Berlin (Jul. 11)
(Jewish Telegraphic Agency)
There is no physical degeneration of the Jews, Jacob Lestschinsky, Jewish statistician, declares in a volume on “Problems of Population Among the Jews,” to be published shortly by the International Statistical Publishing House “Metron” in Padua.
“We can assert,” Mr. Lestschinsky writes, “that all the allegations of a degeneration of the Jews in the Diaspora, which have disturbed Jewish public opinion for half a century, are biologically unfounded. It is true that there are withered branches on the Jewish national tree of life and other branches which are withering. But they are branches far removed from the roots of national life, and have ceased to take fresh sap. The trunk of the tree, however, the Jewries in the East, are still sound and fertile.
“East European Jewry,” Mr. Lestschinsky states, “had a natural increase before the war which was not less than the rate of increase of the German people. In the eighties of the last century, European Jewry had an annual increase of 130,000 to 140,000. In 1900 the figure was 155,000. In 1914, the year of the war, it well to 115,000, largely as a result of the mass emigration of Jews overseas.
“West European Jewry,” he proceeds, “has a smaller rate of increase than the Jews of Eastern Europe. In the eighties of the last centuries the rate of increase among the East European Jews was 17 to 18 per thousand; among the Western Jews it was 12 to 14. At the beginning of the twentieth century it was among the East European Jews 17 to 18 per thousand and among the Western Jews 6 to 7. On the eve of the war it was, among the Eastern Jews, 12 to 13 per thousand, and among the Western Jews 2 to 3.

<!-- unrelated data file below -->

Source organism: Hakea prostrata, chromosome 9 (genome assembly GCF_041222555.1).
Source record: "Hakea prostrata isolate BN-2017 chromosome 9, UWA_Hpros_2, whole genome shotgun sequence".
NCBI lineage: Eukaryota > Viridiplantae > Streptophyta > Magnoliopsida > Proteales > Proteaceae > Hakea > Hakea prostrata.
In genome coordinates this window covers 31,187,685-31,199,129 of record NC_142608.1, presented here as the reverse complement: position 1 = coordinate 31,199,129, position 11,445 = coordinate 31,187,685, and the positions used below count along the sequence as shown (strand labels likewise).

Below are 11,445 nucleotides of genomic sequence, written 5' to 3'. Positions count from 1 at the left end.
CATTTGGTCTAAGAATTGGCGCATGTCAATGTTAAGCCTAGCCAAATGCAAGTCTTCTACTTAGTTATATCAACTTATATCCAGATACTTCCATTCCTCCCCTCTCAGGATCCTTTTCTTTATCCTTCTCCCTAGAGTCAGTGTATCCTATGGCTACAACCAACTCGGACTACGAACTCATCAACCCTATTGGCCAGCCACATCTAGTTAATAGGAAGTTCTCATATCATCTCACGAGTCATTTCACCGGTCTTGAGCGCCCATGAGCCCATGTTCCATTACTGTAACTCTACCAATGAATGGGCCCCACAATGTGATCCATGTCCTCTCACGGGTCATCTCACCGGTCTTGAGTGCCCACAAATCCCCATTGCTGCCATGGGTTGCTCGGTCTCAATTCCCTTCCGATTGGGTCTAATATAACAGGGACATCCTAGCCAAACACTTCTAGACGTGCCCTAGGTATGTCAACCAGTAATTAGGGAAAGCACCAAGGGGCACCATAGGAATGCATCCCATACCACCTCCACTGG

“In a period of 35 years, from 1880 to 1914. East European Jewry, if the East European Jews in America are included, practically doubled its numbers. This result was brought about by a very low rate of mortality and a comparatively high birth rate.
“The rate of increase was especially favorable among that section of the East European Jews which had emigrated to America.
“It seems to me,” Mr. Lestschinsky remarks, “that American East European Jewry is a unique appearance in the population movement: together with a very high rate of births it has a strikingly low rate of mortality.
“Biologically,” he concludes, “East European Jewry can compare with the healthiest and most fertile peoples in Europe, and if we take all the facts into consideration it seems to be superior, since the other peoples achieve the same result with much less expenditure of energy, and the Jews have long had to economize their forces and to concentrate not so much on generating a large number of offspring as on maintaining a large proportion alive.”